And that, my dear friends, was the last time I saw my Sanity. I have it on good authority that my Sanity hopped a plane for the Caribbean, where it is frolicking in turquoise waters with my Patience while my Modesty is at the pool bar kicking the snot out of my Common Sense at beer pong. That’s ok girls, live it up! I’m fine up here with my Self-Doubt and Irritation, tomorrow we’re making brownies.
I don’t care what anyone says, motherhood changes a woman. It makes us stare in wide-eyed wonder and adoration at a sleeping baby at 3 am when just minutes before we were sending up silent prayers through clenched teeth that said baby would just please sleep already! It makes our hearts burst and our eyes well up with tears the first time we hear that tiny voice say “I love you Mommy”. It makes us pee a little bit when we sneeze. It makes our feet grow, our boobs sag and our nerves take a permanent vacation to Frazzleland. Yup, motherhood changes a woman in ways that are unforeseen, unexpected and often unexplainable in terms of physics and modern science. But change us it does, permanently and irreversibly.
I often wonder what would happen if I had a time machine and went back in time to warn to my pre-child self about the perils of motherhood. I wonder if she’d believe me when I told her that my someday sons would spew applesauce across the kitchen like an irrigation system on an
cornfield. Or that they’d have tantrums so long and loud and often that they’d make Mother Theresa lose it like a disgruntled postal worker at Christmastime. Or that my new go-to fashion accessory would be an artfully arranged clot of spit-up and yogurt. Iowa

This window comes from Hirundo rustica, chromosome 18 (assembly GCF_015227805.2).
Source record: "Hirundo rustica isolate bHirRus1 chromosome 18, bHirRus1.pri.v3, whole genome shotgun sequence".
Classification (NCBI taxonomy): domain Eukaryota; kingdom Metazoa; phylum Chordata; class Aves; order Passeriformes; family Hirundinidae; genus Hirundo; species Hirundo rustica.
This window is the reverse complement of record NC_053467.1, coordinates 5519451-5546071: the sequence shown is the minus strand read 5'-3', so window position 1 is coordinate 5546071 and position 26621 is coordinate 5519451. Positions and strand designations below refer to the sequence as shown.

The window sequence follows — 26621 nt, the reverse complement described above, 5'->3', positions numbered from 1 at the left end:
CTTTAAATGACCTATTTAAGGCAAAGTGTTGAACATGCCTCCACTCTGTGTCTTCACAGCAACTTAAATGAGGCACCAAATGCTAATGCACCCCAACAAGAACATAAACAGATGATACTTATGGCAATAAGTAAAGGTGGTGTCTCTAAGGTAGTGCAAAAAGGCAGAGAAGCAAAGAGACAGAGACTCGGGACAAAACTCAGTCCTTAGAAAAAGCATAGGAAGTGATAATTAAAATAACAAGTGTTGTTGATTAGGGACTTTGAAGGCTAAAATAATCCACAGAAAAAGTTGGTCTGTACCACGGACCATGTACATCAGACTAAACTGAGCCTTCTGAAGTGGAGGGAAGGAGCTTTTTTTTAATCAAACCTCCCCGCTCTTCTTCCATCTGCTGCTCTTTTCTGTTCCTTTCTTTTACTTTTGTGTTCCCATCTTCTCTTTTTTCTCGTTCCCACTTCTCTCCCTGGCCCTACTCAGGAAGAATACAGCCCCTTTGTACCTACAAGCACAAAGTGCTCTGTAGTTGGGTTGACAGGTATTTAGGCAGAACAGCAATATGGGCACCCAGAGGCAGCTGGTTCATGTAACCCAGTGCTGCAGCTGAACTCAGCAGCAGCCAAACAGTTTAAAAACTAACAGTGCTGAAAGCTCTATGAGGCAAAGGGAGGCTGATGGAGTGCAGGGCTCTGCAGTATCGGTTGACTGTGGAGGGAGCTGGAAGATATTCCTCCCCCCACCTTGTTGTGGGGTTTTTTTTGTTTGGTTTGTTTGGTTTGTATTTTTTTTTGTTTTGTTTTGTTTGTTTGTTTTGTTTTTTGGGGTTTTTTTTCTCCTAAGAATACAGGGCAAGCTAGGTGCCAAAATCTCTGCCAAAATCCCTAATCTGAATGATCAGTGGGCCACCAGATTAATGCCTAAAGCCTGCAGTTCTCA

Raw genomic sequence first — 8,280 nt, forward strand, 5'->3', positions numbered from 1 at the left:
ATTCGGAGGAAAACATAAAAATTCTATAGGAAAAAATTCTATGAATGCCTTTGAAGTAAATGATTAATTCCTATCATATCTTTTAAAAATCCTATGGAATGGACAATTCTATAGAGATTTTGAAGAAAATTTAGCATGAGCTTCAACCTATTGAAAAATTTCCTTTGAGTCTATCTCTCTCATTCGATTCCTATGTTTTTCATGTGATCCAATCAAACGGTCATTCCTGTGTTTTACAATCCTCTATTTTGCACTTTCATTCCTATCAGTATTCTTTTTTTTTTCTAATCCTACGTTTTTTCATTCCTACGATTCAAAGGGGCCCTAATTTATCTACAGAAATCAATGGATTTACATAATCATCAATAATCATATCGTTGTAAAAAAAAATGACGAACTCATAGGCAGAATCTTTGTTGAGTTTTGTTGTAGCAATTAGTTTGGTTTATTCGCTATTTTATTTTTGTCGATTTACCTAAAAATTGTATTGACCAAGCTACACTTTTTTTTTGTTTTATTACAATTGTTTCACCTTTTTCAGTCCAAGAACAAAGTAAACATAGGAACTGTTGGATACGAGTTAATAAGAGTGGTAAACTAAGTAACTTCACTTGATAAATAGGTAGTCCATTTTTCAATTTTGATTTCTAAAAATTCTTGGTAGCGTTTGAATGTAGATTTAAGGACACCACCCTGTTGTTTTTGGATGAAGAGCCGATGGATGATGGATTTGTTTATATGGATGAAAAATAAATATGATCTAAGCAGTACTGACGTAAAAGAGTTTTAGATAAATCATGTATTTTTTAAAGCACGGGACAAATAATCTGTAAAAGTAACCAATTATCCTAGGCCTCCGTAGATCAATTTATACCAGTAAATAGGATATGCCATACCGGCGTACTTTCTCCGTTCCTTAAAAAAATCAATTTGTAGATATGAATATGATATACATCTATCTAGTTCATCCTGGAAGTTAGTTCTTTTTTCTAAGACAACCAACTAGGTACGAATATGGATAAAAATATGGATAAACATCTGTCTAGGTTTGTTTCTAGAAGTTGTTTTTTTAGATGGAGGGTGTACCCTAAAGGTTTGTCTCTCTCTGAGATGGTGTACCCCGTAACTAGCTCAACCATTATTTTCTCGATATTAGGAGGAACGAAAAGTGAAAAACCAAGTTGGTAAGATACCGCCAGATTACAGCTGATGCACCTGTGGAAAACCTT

I know my pre-child self wouldn’t believe these things even if I told them to her. In fact I’m quite certain she wouldn’t even recognize me as the future her…what with the spit-up/yogurt bow tie, mis-matched flip flops and crayon wrappers braided into my hair. Come to think of it, the pre-child me, upon seeing the vision of disheveled motherhood before her, would either reach for her pepper spray or ask if there was a responsible adult she could call to come pick me up and take me back to whatever facility I had obviously wandered off from.
So I guess it’s just as well that the time machine my son built out of an empty paper towel roll, my cell phone and $150 worth of miscellaneous office supplies doesn’t actually warp the space-time continuum…. it does, however, create temporary black holes into which random things disappear forever. Things like entire rolls of paper towels, my cell phone and hundreds of dollars worth of miscellaneous office supplies.